Obama: McCain ignores ordinary people

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GREENSBORO, N.C. — Democratic presidential nominee Sen. Barack Obama on Saturday charged that his Republican rival at the first debate the night before revealed himself as uncaring about average people.

“On issue after issue from taxes to health care to the war in Iraq you heard John McCain make the case for more of the same policies that got us into this mess,” Mr. Obama said at a rally under gray skies in front of the train station here.

“Just as important as what we heard from John McCain was what we didn’t hear from John McCain,” he said.

“The truth is, through ninety minutes of debate, John McCain had a lot to say about me, but he had nothing to say about you,” he said. “He didn’t even say the word ‘middle class.’ He didn’t say the word ‘working people.’”

The line of attack echoed a new campaign ad released following the debate titled “Zero,” as in the number of times Mr. McCain referred to the middle class Friday night.

The McCain campaign released its own ad highlighting all the times Mr. Obama said the Republican was “right” during the debate but charging that he’s not ready to lead on his own.

Obama campaign manager David Plouffe said he found that line of attack “puzzling.”

“Only someone whos been in Washington for 26 years would put that ad out,” Mr. Plouffe told reporters on a conference call, adding that his boss “is not afraid” to say when he agrees with his opponent.

“Voters in the battleground states who are undecided actually responded very well” to that line, he said.

Campaign spokesman Bill Burton also noted that focus groups and pundits had declared Mr. Obama the winner.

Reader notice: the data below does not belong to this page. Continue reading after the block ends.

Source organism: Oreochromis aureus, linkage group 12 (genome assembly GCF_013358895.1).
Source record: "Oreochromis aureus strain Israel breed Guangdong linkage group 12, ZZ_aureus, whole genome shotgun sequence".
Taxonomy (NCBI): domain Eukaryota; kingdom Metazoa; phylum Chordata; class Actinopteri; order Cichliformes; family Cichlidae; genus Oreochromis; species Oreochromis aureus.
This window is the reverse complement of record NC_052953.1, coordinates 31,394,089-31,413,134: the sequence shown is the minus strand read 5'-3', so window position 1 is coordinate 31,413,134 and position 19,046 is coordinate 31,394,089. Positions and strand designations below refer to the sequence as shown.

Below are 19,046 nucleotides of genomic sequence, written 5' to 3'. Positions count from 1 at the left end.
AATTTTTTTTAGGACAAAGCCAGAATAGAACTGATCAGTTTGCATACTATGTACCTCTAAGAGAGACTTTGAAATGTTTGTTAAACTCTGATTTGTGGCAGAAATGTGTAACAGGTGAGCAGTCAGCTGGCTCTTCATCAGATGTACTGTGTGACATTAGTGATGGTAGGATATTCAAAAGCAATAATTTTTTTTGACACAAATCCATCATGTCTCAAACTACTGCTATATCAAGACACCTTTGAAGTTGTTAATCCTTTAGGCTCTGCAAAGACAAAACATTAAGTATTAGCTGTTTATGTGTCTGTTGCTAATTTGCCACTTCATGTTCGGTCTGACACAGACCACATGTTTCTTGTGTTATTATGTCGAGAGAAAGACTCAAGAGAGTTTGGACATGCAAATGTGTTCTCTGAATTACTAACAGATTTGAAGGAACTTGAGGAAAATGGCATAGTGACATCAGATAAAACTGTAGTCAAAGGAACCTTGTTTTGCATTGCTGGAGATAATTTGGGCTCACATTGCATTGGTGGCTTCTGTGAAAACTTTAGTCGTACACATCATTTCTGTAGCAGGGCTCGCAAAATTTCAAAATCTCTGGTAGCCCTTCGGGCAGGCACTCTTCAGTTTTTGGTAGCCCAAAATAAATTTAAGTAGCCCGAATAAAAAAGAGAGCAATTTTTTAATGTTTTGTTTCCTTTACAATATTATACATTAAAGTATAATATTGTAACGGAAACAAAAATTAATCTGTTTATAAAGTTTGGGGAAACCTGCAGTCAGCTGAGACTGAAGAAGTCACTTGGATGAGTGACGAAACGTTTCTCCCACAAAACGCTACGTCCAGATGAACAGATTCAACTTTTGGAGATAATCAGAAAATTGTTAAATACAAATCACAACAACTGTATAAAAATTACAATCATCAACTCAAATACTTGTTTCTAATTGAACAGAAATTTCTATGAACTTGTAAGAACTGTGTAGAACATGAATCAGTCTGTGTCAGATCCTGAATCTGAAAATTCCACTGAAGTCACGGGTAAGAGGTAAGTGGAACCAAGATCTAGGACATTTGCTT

Unlike Mr. Obama’s pitch at the debate, the Illinois senator on Saturday was not attempting to reach undecided voters. The crowd of more than 20,000 were in his corner, loudly cheering for Mr. Obama and his running mate Sen. Joe Biden.

He was interrupted by chants several times, and a local marching band warmed up the ralliers.

Mr. Biden, who will get his turn on a debate stage Thursday, lauded Mr. Obama’s performance in his first battle with Mr. McCain.

“Last night America looked and it didn’t just see a winner, they saw the next commander in chief,” Mr. Biden said.

“This was supposed to be John McCain’s turf and Barack Obama owned it last night,” he added.

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About the Author

Christina Bellantoni

Christina Bellantoni is a White House correspondent for The Washington Times in Washington, D.C., a post she took after covering the 2008 Democratic presidential campaigns. She has been with The Times since 2003, covering state and Congressional politics before moving to national political beat for the 2008 campaign. Bellantoni, a San Jose native, graduated from UC Berkeley with ...

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